Protect yourself from the rising cost of inflation
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Inflation is the measure of rising prices, whether for goods such as a gallon of milk or for services such as a mechanic’s hourly rate. That’s a concern for long-term investors, who are likely to find that the dollars they save today can’t purchase as much years or decades from now.
Inflation historically has risen by roughly 3 percent a year.1 At that rate, the purchasing power of a dollar is cut in half in 24 years, meaning you’ll need twice as much income to maintain your standard of living.
In recent years, inflation has grown more slowly—it was just 1.7 percent in 2012.2 Still, many experts believe inflation is set to rise over the intermediate term. “No one knows exactly what will happen, but there will be more inflation eventually,” says James Johannes, professor of finance at the Wisconsin School of Business at the University of Wisconsin-Madison.
The good news: You can take steps to protect your savings against the corrosive effects of higher prices. Those steps include taking advantage of investments that are more likely than others to perform well during periods of rising inflation. These include:
Stocks. “Over the long run stocks have been a very good inflation hedge,” says Brian Hellmer, director of the Hawk Center for Applied Security Analysis at the Wisconsin School of Business. Historically, stocks have offered greater long-term returns than any other asset class, and have outpaced inflation for every 20-year period since 1926. Maintaining some exposure to stocks can help your portfolio generate enough growth to reduce the impact of inflation.
Inflation-Protected Securities. As part of your retirement plan you may also wish to include investments that are designed to keep pace with inflation. Treasury Inflation Protected Securities (TIPS) are low-risk government bonds that are designed to keep pace with price increases. The face value of TIPS rises with inflation, which in turn increases the amount the government pays in the form of interest payments. “You’re paid back in inflated dollars, so your money maintains its purchasing power,” says Johannes.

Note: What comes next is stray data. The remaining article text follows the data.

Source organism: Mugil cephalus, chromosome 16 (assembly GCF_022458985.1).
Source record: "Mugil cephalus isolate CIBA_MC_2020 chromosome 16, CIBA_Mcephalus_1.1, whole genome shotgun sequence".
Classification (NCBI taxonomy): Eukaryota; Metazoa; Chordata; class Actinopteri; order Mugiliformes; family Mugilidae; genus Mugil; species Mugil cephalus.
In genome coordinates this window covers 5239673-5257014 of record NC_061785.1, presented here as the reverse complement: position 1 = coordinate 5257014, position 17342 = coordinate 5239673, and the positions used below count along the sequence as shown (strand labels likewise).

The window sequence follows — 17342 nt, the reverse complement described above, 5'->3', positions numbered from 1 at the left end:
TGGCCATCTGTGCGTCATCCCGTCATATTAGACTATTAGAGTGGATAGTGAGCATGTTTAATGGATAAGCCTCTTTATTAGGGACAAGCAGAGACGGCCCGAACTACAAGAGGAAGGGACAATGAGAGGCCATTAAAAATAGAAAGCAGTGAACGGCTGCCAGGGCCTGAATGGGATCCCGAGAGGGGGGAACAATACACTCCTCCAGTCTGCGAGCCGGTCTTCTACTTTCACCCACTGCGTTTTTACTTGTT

Commodities and real estate. The price of real estate and commodities tends to rise with inflation. You may want to take advantage by investing a small percentage of your portfolio in mutual funds that specialize in commodities or real estate investment trusts (REITS). Bear in mind that investing in commodities and REITs involves risks. The commodities industries can be significantly affected by commodity prices, world events, import controls, worldwide competition, government regulations, and economic conditions. Investments in REITs may be affected by economic, legal, or environmental factors that affect property values, rents or occupancy of real estate.
Inflation is all but inevitable, so it’s important to understand the best investments to can help you protect your buying power. Talk to your financial advisor to discuss the strategies to help guard against inflation in your portfolio.
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